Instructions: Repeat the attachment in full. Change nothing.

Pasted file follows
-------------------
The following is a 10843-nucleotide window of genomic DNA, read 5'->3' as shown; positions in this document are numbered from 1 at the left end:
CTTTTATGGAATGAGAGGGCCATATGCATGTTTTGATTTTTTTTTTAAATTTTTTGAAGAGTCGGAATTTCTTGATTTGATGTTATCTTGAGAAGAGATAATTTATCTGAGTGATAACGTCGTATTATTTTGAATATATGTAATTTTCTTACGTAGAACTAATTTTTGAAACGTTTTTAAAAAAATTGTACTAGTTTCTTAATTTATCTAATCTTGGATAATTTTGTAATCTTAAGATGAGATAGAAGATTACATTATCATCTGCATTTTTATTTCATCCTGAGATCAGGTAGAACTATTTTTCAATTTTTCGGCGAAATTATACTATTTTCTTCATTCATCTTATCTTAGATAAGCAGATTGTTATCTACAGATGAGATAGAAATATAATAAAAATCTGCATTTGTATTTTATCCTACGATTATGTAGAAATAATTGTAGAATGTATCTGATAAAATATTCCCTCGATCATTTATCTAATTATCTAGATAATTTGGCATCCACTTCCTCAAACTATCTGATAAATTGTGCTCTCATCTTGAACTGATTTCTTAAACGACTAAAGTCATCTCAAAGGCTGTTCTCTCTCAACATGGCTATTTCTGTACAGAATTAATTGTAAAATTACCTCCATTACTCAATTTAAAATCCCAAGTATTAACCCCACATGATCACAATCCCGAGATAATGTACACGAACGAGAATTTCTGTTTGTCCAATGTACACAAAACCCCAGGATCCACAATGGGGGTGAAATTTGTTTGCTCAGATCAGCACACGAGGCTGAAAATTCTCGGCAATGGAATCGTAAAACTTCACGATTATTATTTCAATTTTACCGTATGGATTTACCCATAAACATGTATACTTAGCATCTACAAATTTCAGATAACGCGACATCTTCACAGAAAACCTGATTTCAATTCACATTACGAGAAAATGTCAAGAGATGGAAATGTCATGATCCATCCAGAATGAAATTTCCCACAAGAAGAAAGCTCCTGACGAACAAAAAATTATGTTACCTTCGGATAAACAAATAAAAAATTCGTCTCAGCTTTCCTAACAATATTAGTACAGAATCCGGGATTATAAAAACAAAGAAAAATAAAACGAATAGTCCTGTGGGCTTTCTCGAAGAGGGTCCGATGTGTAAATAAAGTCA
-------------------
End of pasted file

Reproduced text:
The following is a 10843-nucleotide window of genomic DNA, read 5'->3' as shown; positions in this document are numbered from 1 at the left end:
CTTTTATGGAATGAGAGGGCCATATGCATGTTTTGATTTTTTTTTTAAATTTTTTGAAGAGTCGGAATTTCTTGATTTGATGTTATCTTGAGAAGAGATAATTTATCTGAGTGATAACGTCGTATTATTTTGAATATATGTAATTTTCTTACGTAGAACTAATTTTTGAAACGTTTTTAAAAAAATTGTACTAGTTTCTTAATTTATCTAATCTTGGATAATTTTGTAATCTTAAGATGAGATAGAAGATTACATTATCATCTGCATTTTTATTTCATCCTGAGATCAGGTAGAACTATTTTTCAATTTTTCGGCGAAATTATACTATTTTCTTCATTCATCTTATCTTAGATAAGCAGATTGTTATCTACAGATGAGATAGAAATATAATAAAAATCTGCATTTGTATTTTATCCTACGATTATGTAGAAATAATTGTAGAATGTATCTGATAAAATATTCCCTCGATCATTTATCTAATTATCTAGATAATTTGGCATCCACTTCCTCAAACTATCTGATAAATTGTGCTCTCATCTTGAACTGATTTCTTAAACGACTAAAGTCATCTCAAAGGCTGTTCTCTCTCAACATGGCTATTTCTGTACAGAATTAATTGTAAAATTACCTCCATTACTCAATTTAAAATCCCAAGTATTAACCCCACATGATCACAATCCCGAGATAATGTACACGAACGAGAATTTCTGTTTGTCCAATGTACACAAAACCCCAGGATCCACAATGGGGGTGAAATTTGTTTGCTCAGATCAGCACACGAGGCTGAAAATTCTCGGCAATGGAATCGTAAAACTTCACGATTATTATTTCAATTTTACCGTATGGATTTACCCATAAACATGTATACTTAGCATCTACAAATTTCAGATAACGCGACATCTTCACAGAAAACCTGATTTCAATTCACATTACGAGAAAATGTCAAGAGATGGAAATGTCATGATCCATCCAGAATGAAATTTCCCACAAGAAGAAAGCTCCTGACGAACAAAAAATTATGTTACCTTCGGATAAACAAATAAAAAATTCGTCTCAGCTTTCCTAACAATATTAGTACAGAATCCGGGATTATAAAAACAAAGAAAAATAAAACGAATAGTCCTGTGGGCTTTCTCGAAGAGGGTCCGATGTGTAAATAAAGTCA